4 stars Prinzregenten, MunichAndrew Clements
The GuardianBrian Ferneyhough, who turned 60 last year, is increasingly the prophet without honour in his own country. Born in Coventry, he has lived abroad for more than 30 years, first in Holland and Germany, and since 1987 in California. That's the main reason why British performances of his demanding works have been sporadic, while across Europe he is recognised as one of the most important composers of our time. The premiere of Shadowtime, Ferneyhough's first stage work, was the most eagerly anticipated event in this year's Munich Biennale, the festival of music theatre founded by Hans Werner Henze in 1987.
Whether Ferneyhough has produced a theatre piece at all, though, let alone an opera in any conventional sense, is doubtful. There's a libretto, by the American poet Charles Bernstein, and also one scene, the prologue, with the outlines of a realistic narrative. But the rest of Shadowtime is a cycle of independent pieces - the second a guitar concerto, for instance, the fourth a work for reciting pianist - most of which have already been performed in concert. All relate in some way to the death and legacy of the Frankfurt-school philosopher Walter Benjamin, who killed himself on the Franco-Spanish border in 1940 after fleeing the Nazis and being prevented from crossing into Spain.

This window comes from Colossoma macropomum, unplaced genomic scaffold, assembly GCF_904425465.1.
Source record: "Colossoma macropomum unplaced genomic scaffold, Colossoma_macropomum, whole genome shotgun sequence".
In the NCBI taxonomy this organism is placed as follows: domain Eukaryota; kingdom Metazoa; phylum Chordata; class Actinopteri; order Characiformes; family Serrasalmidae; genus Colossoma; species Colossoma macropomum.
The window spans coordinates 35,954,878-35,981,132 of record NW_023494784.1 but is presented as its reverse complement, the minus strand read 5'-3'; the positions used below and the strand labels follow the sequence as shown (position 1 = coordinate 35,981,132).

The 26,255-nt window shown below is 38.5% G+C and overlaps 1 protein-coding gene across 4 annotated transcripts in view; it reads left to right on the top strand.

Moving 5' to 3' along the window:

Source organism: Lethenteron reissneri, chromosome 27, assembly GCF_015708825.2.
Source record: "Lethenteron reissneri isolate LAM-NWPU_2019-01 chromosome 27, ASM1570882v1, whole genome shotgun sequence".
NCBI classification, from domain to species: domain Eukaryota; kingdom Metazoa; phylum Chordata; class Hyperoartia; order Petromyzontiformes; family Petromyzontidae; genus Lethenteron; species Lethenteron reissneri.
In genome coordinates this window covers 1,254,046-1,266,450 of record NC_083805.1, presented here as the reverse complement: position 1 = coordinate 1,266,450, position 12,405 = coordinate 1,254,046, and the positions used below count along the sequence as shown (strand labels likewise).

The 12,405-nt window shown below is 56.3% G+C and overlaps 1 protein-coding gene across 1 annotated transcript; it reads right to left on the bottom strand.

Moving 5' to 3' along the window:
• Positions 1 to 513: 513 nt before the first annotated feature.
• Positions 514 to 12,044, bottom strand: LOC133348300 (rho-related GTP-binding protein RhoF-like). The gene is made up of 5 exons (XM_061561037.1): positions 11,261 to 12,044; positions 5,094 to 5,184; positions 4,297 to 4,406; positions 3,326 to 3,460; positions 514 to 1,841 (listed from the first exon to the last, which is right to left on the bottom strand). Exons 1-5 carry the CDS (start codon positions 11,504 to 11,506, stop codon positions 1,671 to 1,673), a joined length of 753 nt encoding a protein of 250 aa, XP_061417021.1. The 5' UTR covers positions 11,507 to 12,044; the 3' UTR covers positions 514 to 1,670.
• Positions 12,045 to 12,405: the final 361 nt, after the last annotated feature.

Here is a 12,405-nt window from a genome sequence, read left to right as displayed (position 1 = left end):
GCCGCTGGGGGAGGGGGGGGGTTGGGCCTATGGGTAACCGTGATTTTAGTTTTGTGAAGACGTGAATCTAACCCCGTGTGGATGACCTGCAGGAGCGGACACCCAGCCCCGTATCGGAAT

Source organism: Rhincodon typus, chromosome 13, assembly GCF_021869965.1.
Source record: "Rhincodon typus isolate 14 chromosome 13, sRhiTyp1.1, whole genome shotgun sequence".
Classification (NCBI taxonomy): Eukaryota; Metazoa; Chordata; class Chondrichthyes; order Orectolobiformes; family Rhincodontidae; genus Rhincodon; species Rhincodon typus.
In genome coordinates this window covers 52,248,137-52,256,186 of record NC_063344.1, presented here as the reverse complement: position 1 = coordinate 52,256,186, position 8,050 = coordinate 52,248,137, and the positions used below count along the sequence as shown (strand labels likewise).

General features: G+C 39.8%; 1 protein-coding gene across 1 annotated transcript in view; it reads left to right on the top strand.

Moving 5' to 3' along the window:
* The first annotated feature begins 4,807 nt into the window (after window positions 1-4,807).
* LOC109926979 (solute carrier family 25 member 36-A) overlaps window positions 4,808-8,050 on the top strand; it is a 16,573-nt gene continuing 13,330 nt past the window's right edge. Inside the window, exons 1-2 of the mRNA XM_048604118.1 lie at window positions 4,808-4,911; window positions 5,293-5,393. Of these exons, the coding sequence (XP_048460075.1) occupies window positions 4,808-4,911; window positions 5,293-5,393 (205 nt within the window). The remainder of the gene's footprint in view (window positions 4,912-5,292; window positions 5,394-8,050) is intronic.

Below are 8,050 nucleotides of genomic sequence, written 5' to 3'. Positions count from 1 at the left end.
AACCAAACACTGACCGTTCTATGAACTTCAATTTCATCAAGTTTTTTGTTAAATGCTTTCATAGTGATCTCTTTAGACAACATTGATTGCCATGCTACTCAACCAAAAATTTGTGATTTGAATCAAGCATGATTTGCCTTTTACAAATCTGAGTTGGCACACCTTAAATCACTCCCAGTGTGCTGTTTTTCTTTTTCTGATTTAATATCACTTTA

The composer compares the two-hour work to a 17th-century Rappresentazione, in which dramatic scenes, philosophical or religious meditations and musical interludes were all interleaved. But only two of his seven sections are dramatic in any sense. Apart from the prologue - New Angels/Transient Failure - which ends with Benjamin's death, only the sixth part, Pools of Darkness (11 Interrogations), has real theatrical content, as well as some vocal writing that is almost conventionally operatic. The rest is a typical Ferneyhough labyrinth of impacted musical surfaces, intricate structural conceits and literary allusions bound together by music of wonderful detail, with sometimes an extraordinarily powerful charge. Beneath his tangled modernist rigour Ferneyhough hides a passionate commitment to expression.
The Munich production by Fréderic Fisbach (due to come to Sadler's Wells in September next year) works hard but not always successfully to create a theatrical context for the whole work, but then an opera house is the wrong place for it. Shadowtime's future is in the concert hall, where most of its elements sit most comfortably, and where the theatrical moments could be introduced quite naturally. That environment, too, would point up the superb quality of the musical performances under Jurjen Hempel - the Nieuw Ensemble Amsterdam and the Neue Vocalsolisten Stuttgart singing the vocal roles, and Nicolas Hodges as the reciting pianist revealing a unsuspected gift for dead-pan humour.
· Further performance tonight. Box office: 0049-89-54 81 81 81.